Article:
I'm allowed to take breaks at my "real job". Note I made the comment during "lunch" and right now I have a few minutes while I wait for a PDF to print.

Follow-up to what? You spitting rage against some straw-man argument that everything that you disagree with is bike-nuts bent on over taking the world?

At 2:37 PM, Blogger Rob Anderson said...

Maybe you should use your breaks to read what I've actually written on this blog. Still waiting for some direct quotes to verify your cartoon version of my opinions.

At 2:55 PM, Anonymous mikesonn said...

What if opposing the garage was really about housing? Why should storage of cars take priority over housing people?

You see any excuse to get upset at "bike-nuts" and are blinded by some sort of faux-rage.

And I'll worry about keeping myself employed, but thanks for your concern.

At 3:04 PM, Blogger rocky's dad said...

Excellent post Rob:

Yea, it seems that our version of the "Tea Party" movement in San Francisco could aptly be called the "Bike Coalition Anti-Car Live just like us hipster bikers Tea Party" movement. It's really about them pushing a very narrow agenda on the good citizens of San Francisco, and putting in places of power ALL of their die hard proponents.

If the bike people proposed more of a balanced voice of reason and sharing, I would probably listen to them more. But they don't speak that way.

No doubt in my mind, as this ill conceived Bike Plan moves ahead, we will begin to see the negative results come to play: mainly more traffic congestion, frustrated drivers of cars, trucks, taxi's, etc. We will begin to see how a small percentage of citizens (bike riders) are trying to kidnap the majority of other citizens who choose other modes of transit to move around. It does not look good.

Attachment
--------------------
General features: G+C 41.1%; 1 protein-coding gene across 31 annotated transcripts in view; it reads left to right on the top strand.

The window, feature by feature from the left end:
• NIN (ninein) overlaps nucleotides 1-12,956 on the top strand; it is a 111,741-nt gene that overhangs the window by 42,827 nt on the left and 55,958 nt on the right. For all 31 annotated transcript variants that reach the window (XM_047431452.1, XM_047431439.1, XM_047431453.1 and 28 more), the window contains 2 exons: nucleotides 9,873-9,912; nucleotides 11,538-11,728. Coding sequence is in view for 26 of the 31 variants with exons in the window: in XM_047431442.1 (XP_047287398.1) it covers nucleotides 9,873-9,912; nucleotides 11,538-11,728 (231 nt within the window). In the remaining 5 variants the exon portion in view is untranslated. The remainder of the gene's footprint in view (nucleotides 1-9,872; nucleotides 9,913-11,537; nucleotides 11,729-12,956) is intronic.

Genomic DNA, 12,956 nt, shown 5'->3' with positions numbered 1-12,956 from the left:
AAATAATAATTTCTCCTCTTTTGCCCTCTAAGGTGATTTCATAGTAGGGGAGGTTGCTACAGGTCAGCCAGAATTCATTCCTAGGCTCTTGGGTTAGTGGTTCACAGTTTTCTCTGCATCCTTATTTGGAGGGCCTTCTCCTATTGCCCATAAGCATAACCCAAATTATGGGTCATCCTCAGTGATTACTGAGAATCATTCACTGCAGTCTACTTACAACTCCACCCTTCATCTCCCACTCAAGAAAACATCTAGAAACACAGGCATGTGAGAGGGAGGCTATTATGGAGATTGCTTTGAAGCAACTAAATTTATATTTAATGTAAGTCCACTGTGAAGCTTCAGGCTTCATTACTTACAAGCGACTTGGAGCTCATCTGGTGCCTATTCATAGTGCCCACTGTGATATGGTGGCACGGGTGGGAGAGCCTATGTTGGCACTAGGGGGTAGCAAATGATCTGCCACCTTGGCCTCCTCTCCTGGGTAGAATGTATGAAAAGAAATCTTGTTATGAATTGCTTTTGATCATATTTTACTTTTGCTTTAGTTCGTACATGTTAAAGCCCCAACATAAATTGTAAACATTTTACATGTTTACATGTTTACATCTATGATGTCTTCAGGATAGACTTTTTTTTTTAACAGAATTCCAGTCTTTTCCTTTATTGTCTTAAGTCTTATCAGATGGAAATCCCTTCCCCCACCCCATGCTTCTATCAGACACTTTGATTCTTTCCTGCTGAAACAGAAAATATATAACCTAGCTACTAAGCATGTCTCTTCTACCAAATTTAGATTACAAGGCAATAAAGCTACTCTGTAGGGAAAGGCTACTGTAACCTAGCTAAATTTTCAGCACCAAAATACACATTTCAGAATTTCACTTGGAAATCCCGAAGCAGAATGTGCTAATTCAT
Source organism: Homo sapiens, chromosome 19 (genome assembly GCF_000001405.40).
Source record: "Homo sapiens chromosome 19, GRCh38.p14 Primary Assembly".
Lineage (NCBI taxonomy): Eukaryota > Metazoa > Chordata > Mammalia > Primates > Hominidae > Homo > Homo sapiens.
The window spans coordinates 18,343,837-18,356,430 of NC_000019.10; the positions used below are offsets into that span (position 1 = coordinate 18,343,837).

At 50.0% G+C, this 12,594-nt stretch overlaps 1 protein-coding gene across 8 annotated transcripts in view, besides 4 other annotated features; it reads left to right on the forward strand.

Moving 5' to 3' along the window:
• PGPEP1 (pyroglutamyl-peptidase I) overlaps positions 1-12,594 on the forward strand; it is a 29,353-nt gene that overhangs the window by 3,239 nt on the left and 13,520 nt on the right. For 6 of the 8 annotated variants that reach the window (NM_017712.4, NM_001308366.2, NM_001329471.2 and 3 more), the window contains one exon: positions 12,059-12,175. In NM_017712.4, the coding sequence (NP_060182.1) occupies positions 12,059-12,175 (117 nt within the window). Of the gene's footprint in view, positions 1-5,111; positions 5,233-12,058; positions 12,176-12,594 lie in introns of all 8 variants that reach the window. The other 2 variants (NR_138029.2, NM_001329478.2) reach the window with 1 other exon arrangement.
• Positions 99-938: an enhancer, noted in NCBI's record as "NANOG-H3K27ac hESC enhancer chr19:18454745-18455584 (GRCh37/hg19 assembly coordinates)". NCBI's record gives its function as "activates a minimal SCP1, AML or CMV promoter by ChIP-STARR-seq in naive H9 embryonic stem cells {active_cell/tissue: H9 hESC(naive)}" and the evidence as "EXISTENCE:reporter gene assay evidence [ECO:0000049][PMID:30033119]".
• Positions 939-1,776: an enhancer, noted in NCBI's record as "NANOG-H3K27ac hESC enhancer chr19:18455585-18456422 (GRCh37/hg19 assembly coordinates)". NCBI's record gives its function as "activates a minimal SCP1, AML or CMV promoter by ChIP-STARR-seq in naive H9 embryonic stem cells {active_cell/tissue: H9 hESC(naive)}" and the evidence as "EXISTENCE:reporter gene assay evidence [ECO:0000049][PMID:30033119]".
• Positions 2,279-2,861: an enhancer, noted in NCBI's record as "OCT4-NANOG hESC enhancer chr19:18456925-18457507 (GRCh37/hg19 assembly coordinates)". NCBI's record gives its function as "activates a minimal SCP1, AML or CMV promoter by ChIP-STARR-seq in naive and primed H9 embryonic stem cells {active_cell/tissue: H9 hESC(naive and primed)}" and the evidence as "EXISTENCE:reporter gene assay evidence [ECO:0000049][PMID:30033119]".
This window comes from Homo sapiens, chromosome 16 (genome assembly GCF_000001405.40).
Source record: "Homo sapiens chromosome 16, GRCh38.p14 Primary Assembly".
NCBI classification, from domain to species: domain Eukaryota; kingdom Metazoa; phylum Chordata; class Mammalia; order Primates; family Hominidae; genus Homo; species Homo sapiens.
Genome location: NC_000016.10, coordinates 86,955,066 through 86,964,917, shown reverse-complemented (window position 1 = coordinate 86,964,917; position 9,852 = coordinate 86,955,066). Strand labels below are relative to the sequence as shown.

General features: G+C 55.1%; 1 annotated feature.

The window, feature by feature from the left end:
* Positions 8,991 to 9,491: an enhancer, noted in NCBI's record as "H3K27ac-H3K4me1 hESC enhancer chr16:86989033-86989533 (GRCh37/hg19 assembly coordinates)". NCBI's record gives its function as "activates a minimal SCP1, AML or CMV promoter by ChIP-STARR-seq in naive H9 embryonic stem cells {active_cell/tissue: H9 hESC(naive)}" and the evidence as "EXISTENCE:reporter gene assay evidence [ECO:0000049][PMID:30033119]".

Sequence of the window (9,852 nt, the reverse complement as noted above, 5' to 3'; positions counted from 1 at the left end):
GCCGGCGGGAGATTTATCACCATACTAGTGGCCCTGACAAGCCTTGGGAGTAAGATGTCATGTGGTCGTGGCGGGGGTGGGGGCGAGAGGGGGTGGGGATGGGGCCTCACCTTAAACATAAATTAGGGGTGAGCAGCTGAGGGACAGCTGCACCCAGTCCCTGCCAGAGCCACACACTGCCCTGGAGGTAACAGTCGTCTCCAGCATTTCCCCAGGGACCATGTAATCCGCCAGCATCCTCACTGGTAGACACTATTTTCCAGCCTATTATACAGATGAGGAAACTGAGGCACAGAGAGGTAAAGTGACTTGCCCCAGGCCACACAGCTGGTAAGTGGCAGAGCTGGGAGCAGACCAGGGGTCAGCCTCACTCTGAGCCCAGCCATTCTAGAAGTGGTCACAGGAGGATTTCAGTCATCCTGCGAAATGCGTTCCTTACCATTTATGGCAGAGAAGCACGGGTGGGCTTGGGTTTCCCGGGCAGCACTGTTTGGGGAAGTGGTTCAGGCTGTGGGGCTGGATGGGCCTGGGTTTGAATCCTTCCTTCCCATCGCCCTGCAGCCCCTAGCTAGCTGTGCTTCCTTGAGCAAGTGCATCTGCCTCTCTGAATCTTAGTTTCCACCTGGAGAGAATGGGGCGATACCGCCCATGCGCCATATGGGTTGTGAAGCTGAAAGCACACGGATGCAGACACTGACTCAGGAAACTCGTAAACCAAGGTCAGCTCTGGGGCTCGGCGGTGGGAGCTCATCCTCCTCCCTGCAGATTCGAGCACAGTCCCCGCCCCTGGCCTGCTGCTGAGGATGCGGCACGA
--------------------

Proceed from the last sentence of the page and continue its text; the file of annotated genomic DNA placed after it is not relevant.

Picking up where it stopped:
At 3:31 PM, Anonymous Anonymous said...

From BayCitizen re: last night's MTA mtg:

"A couple of the directors addressed a part of the presentation that featured two pyramid charts, one of which represented "conventional urban transportation planning" with cars making up a majority of the pyramid, and another that represented "sustainable urban transportation planning" in which solo car trips were not included at all.

"I'm not sure this would be widely supported in the city," Board Chairman Tom Nolan said.

Director Malcolm Heinicke said, "It almost sends a message of hostility or indifference to motorists," who still make up two-thirds of trips in the city each day."

Count this cyclist in the Nolan/Heinicke camp.

At 7:57 PM, Anonymous Anonymous said...

Jeez, Mike, I just posted this minutes ago. Are you like Murphy, reading blogs and posting comments while you work at your "real job"?

aren't you supposed to be taking care of your Mother? Stop blogging.

At 9:56 PM, Anonymous Stan said...

Come on, Rob. As I was telling you at Sunday Streets (cool that you showed up - was very surprised when you introduced yourself).... when traffic becomes bad enough, more people will realize how silly it is to own a car in SF and finally get rid of those damn things!

At 11:28 AM, Anonymous Dr. Greg Zaryeo said...

Rob weather you like it or not, the bike plan, and encouraging more biking is a good thing. I'm sorry, but that's just the way it's going to be. You're otherwise a reasonable person and I do agree with you on much of what you say about idiots like Chris Daly, homelessness and so on.

You need to get with the program on bikes, however. If you can't, then I'm going to have to ask you to leave the city.

At 11:52 AM, Blogger Rob Anderson said...

I'm going to have to ask you to kiss my ass, doc.

At 1:12 PM, Blogger murphstahoe said...

Greg - that smell in the air yesterday was fresh air - Rob took a field trip to Sonoma County where he posted this sign on Humboldt Boulevard...


At 2:23 PM, Anonymous Anonymous said...

I could swear that murph posted that same sign in Noe Valley.

At 3:50 PM, Anonymous mikesonn said...